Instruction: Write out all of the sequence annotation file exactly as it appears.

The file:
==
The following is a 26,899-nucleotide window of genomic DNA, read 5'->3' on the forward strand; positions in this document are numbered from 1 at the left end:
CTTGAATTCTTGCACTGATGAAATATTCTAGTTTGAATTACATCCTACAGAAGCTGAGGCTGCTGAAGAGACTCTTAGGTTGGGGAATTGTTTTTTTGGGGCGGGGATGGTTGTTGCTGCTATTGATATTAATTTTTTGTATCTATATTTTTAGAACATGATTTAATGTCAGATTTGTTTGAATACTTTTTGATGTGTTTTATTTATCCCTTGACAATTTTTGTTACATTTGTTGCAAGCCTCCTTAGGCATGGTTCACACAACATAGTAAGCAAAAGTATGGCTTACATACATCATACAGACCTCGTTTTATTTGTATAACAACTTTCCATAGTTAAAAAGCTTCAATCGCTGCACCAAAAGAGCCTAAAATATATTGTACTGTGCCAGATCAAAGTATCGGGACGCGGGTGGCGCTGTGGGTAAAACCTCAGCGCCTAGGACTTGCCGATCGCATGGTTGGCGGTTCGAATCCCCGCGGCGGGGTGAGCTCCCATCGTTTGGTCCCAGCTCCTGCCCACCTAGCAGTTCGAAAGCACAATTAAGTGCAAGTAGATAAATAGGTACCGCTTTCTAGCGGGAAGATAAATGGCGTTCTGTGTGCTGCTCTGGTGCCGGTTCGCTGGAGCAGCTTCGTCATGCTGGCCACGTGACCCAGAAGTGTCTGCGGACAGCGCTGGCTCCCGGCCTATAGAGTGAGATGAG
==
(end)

The following is a 26,899-nucleotide window of genomic DNA, read 5'->3' on the forward strand; positions in this document are numbered from 1 at the left end:
CTTGAATTCTTGCACTGATGAAATATTCTAGTTTGAATTACATCCTACAGAAGCTGAGGCTGCTGAAGAGACTCTTAGGTTGGGGAATTGTTTTTTTGGGGCGGGGATGGTTGTTGCTGCTATTGATATTAATTTTTTGTATCTATATTTTTAGAACATGATTTAATGTCAGATTTGTTTGAATACTTTTTGATGTGTTTTATTTATCCCTTGACAATTTTTGTTACATTTGTTGCAAGCCTCCTTAGGCATGGTTCACACAACATAGTAAGCAAAAGTATGGCTTACATACATCATACAGACCTCGTTTTATTTGTATAACAACTTTCCATAGTTAAAAAGCTTCAATCGCTGCACCAAAAGAGCCTAAAATATATTGTACTGTGCCAGATCAAAGTATCGGGACGCGGGTGGCGCTGTGGGTAAAACCTCAGCGCCTAGGACTTGCCGATCGCATGGTTGGCGGTTCGAATCCCCGCGGCGGGGTGAGCTCCCATCGTTTGGTCCCAGCTCCTGCCCACCTAGCAGTTCGAAAGCACAATTAAGTGCAAGTAGATAAATAGGTACCGCTTTCTAGCGGGAAGATAAATGGCGTTCTGTGTGCTGCTCTGGTGCCGGTTCGCTGGAGCAGCTTCGTCATGCTGGCCACGTGACCCAGAAGTGTCTGCGGACAGCGCTGGCTCCCGGCCTATAGAGTGAGATGAG